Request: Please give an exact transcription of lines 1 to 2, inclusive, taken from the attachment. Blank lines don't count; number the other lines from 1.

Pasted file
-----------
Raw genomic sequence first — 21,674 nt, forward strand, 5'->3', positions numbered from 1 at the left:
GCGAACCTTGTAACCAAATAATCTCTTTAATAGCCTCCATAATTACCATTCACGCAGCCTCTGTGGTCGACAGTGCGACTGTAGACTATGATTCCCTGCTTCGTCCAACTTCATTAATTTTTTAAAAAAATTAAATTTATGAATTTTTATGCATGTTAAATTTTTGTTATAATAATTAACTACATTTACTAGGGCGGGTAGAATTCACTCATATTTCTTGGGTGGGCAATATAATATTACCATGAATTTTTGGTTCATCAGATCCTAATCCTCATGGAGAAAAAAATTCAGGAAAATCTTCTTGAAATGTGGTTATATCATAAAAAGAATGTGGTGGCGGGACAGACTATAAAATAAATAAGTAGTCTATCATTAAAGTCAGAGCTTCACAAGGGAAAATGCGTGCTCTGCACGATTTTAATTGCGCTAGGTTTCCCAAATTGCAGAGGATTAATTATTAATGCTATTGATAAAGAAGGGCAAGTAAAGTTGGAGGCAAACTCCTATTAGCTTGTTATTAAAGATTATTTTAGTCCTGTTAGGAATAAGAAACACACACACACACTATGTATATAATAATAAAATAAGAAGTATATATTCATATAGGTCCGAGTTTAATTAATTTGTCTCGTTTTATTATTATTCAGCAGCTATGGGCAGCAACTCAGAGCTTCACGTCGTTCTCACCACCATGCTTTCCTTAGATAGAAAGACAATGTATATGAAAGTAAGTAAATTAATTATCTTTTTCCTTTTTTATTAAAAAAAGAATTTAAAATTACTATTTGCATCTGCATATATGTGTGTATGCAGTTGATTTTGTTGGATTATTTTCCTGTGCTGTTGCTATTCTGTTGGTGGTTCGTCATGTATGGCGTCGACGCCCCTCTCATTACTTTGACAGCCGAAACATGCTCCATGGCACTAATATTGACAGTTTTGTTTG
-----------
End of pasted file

Raw genomic sequence first — 21,674 nt, forward strand, 5'->3', positions numbered from 1 at the left:
GCGAACCTTGTAACCAAATAATCTCTTTAATAGCCTCCATAATTACCATTCACGCAGCCTCTGTGGTCGACAGTGCGACTGTAGACTATGATTCCCTGCTTCGTCCAACTTCATTAATTTTTTAAAAAAATTAAATTTATGAATTTTTATGCATGTTAAATTTTTGTTATAATAATTAACTACATTTACTAGGGCGGGTAGAATTCACTCATATTTCTTGGGTGGGCAATATAATATTACCATGAATTTTTGGTTCATCAGATCCTAATCCTCATGGAGAAAAAAATTCAGGAAAATCTTCTTGAAATGTGGTTATATCATAAAAAGAATGTGGTGGCGGGACAGACTATAAAATAAATAAGTAGTCTATCATTAAAGTCAGAGCTTCACAAGGGAAAATGCGTGCTCTGCACGATTTTAATTGCGCTAGGTTTCCCAAATTGCAGAGGATTAATTATTAATGCTATTGATAAAGAAGGGCAAGTAAAGTTGGAGGCAAACTCCTATTAGCTTGTTATTAAAGATTATTTTAGTCCTGTTAGGAATAAGAAACACACACACACACTATGTATATAATAATAAAATAAGAAGTATATATTCATATAGGTCCGAGTTTAATTAATTTGTCTCGTTTTATTATTATTCAGCAGCTATGGGCAGCAACTCAGAGCTTCACGTCGTTCTCACCACCATGCTTTCCTTAGATAGAAAGACAATGTATATGAAAGTAAGTAAATTAATTATCTTTTTCCTTTTTTATTAAAAAAAGAATTTAAAATTACTATTTGCATCTGCATATATGTGTGTATGCAGTTGATTTTGTTGGATTATTTTCCTGTGCTGTTGCTATTCTGTTGGTGGTTCGTCATGTATGGCGTCGACGCCCCTCTCATTACTTTGACAGCCGAAACATGCTCCATGGCACTAATATTGACAGTTTTGTTTG